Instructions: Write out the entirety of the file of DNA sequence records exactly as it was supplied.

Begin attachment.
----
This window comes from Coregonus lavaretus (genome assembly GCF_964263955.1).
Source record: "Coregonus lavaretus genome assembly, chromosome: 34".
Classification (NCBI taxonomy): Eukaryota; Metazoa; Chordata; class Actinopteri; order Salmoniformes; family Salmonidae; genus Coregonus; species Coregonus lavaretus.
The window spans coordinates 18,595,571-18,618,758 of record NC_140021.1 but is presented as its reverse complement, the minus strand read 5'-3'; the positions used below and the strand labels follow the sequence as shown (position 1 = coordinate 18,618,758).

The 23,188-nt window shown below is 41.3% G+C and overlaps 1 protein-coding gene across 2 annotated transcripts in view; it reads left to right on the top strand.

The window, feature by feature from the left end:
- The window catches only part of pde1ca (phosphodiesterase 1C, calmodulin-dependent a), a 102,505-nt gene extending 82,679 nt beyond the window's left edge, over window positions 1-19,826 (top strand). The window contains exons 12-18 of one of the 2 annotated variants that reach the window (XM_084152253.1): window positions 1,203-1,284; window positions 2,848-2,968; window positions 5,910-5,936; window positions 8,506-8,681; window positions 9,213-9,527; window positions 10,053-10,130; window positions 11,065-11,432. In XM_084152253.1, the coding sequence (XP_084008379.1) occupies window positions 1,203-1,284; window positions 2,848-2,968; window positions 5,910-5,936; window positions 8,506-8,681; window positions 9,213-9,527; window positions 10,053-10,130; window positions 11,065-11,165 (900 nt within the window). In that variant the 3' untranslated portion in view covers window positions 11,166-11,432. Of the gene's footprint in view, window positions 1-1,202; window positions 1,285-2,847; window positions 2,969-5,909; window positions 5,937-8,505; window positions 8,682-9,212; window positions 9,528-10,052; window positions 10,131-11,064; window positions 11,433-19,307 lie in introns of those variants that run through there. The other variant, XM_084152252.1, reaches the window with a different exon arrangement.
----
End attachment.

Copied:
This window comes from Coregonus lavaretus (genome assembly GCF_964263955.1).
Source record: "Coregonus lavaretus genome assembly, chromosome: 34".
Classification (NCBI taxonomy): Eukaryota; Metazoa; Chordata; class Actinopteri; order Salmoniformes; family Salmonidae; genus Coregonus; species Coregonus lavaretus.
The window spans coordinates 18,595,571-18,618,758 of record NC_140021.1 but is presented as its reverse complement, the minus strand read 5'-3'; the positions used below and the strand labels follow the sequence as shown (position 1 = coordinate 18,618,758).

The 23,188-nt window shown below is 41.3% G+C and overlaps 1 protein-coding gene across 2 annotated transcripts in view; it reads left to right on the top strand.

The window, feature by feature from the left end:
- The window catches only part of pde1ca (phosphodiesterase 1C, calmodulin-dependent a), a 102,505-nt gene extending 82,679 nt beyond the window's left edge, over window positions 1-19,826 (top strand). The window contains exons 12-18 of one of the 2 annotated variants that reach the window (XM_084152253.1): window positions 1,203-1,284; window positions 2,848-2,968; window positions 5,910-5,936; window positions 8,506-8,681; window positions 9,213-9,527; window positions 10,053-10,130; window positions 11,065-11,432. In XM_084152253.1, the coding sequence (XP_084008379.1) occupies window positions 1,203-1,284; window positions 2,848-2,968; window positions 5,910-5,936; window positions 8,506-8,681; window positions 9,213-9,527; window positions 10,053-10,130; window positions 11,065-11,165 (900 nt within the window). In that variant the 3' untranslated portion in view covers window positions 11,166-11,432. Of the gene's footprint in view, window positions 1-1,202; window positions 1,285-2,847; window positions 2,969-5,909; window positions 5,937-8,505; window positions 8,682-9,212; window positions 9,528-10,052; window positions 10,131-11,064; window positions 11,433-19,307 lie in introns of those variants that run through there. The other variant, XM_084152252.1, reaches the window with a different exon arrangement.